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Freedom for Experimentation = True Learning

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November 2011

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I had the privilege of working with a very talented teacher this week in Crowley, TX.  He teaches Computer Technology, Computer Maintenance, and Futures in STEM at the district’s career and technical high school.  One of his goals this semester was to implement a Genius Hour time for his students.  It was a huge success.  He used Google Forms for the students to self-assess.  He has already had many asking when the next project could begin (with several planning on furthering the work they started earlier).  When I was talking about the experience with him, his response to me was, “Wouldn’t it be great if every day at school could be like Genius Hour?”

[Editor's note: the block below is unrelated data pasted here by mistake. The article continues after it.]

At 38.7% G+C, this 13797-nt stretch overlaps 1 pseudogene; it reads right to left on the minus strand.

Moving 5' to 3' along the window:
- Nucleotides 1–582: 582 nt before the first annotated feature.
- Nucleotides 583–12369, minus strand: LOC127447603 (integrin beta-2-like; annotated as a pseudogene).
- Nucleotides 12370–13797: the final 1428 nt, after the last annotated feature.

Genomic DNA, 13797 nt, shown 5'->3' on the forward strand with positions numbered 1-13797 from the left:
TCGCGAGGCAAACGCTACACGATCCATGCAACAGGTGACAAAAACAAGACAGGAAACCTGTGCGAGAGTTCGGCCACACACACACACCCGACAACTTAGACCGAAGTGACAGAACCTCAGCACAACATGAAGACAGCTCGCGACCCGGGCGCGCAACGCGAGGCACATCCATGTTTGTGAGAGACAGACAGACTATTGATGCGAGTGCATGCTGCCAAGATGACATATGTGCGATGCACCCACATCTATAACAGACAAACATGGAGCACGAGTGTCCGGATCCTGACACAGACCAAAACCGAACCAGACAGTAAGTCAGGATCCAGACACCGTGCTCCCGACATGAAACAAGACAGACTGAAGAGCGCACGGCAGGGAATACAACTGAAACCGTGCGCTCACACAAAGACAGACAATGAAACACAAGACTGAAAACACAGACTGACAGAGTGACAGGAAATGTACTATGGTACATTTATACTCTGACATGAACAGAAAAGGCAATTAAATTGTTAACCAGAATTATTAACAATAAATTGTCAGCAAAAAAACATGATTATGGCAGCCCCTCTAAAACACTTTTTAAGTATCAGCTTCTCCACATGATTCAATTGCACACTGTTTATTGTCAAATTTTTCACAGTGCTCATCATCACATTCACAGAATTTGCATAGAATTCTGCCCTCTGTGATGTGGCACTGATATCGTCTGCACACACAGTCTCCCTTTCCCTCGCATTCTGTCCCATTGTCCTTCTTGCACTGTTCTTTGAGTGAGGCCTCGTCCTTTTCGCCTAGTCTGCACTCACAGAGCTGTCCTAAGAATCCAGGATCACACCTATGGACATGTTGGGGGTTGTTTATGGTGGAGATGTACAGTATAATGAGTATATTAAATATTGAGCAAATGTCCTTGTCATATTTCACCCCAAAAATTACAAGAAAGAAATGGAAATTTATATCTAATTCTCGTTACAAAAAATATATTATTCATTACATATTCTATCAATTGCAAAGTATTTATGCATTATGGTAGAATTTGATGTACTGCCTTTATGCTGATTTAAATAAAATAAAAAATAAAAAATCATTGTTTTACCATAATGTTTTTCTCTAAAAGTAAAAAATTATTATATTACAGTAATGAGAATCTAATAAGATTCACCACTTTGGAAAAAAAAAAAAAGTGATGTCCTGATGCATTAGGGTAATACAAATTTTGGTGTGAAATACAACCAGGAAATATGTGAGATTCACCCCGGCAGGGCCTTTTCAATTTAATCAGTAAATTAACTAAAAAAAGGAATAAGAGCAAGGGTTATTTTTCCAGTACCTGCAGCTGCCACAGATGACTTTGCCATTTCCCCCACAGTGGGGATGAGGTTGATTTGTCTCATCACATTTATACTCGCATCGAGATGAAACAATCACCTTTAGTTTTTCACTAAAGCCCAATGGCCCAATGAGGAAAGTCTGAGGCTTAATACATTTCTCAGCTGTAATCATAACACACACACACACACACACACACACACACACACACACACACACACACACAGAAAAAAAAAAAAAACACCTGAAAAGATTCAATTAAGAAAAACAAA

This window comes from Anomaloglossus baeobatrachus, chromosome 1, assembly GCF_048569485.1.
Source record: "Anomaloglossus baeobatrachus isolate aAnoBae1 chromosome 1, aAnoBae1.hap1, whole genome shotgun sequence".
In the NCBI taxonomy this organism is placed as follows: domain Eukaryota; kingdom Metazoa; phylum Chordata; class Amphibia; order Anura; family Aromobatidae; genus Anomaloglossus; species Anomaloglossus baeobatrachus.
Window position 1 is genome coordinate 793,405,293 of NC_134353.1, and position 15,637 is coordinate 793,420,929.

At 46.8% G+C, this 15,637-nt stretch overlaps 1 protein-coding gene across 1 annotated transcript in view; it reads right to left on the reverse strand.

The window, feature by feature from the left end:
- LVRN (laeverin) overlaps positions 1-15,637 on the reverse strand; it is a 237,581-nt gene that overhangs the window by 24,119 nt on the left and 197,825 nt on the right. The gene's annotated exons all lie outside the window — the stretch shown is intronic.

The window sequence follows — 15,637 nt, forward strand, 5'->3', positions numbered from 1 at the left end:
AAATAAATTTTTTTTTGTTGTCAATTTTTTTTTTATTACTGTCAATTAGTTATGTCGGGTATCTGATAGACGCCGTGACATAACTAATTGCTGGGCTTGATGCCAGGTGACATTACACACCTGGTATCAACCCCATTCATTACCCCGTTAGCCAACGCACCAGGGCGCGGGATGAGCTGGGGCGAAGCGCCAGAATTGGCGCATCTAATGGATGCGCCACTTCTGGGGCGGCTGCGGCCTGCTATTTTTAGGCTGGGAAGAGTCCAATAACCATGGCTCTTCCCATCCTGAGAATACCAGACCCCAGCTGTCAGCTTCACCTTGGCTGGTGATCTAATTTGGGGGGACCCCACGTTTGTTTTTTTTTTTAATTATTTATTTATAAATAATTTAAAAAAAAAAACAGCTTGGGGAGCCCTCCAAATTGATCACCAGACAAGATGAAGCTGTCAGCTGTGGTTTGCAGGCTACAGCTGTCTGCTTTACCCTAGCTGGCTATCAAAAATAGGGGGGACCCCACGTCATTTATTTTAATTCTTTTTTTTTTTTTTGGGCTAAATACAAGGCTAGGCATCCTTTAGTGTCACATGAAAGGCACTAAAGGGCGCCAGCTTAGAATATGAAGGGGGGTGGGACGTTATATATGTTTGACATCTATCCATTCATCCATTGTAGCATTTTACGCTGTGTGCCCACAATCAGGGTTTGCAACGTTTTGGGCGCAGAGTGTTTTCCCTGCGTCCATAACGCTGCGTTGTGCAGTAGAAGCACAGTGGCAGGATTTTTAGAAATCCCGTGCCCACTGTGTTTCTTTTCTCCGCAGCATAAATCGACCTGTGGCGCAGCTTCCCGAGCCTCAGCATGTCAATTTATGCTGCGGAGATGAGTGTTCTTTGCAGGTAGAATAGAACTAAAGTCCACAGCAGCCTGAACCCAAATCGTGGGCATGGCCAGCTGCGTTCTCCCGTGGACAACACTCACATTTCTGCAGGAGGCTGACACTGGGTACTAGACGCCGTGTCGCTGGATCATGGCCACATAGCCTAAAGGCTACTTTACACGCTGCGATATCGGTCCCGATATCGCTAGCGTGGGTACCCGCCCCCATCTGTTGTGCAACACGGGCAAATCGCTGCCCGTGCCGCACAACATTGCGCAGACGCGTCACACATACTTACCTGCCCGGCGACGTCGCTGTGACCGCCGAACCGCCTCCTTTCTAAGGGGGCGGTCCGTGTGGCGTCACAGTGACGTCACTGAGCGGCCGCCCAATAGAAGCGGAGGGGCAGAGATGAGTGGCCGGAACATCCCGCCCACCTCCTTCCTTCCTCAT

It would be great, and I honestly believe it could work.  Students would still be held accountable for their learning. Teachers could still ensure that the state standards and curriculum were being learned.  The difference is that our students would be utilizing critical and creative thinking skills like never before.  They would be highly engaged since they chose the subject matter.  They would be working on real-world application to the knowledge, skills, and concepts they acquire during their study time.  Teachers would be available to teach personalized minilessons in the moment.  Students would see that taking risks is not only accepted but encouraged as a way to learn and grow.  How much of that takes place in a teacher-centered classroom?  It’s the freedom for experimentation that leads students to take ownership over their own learning.

“When experimentation is seen as necessary and productive, people will enjoy their work.” Ed Catmull

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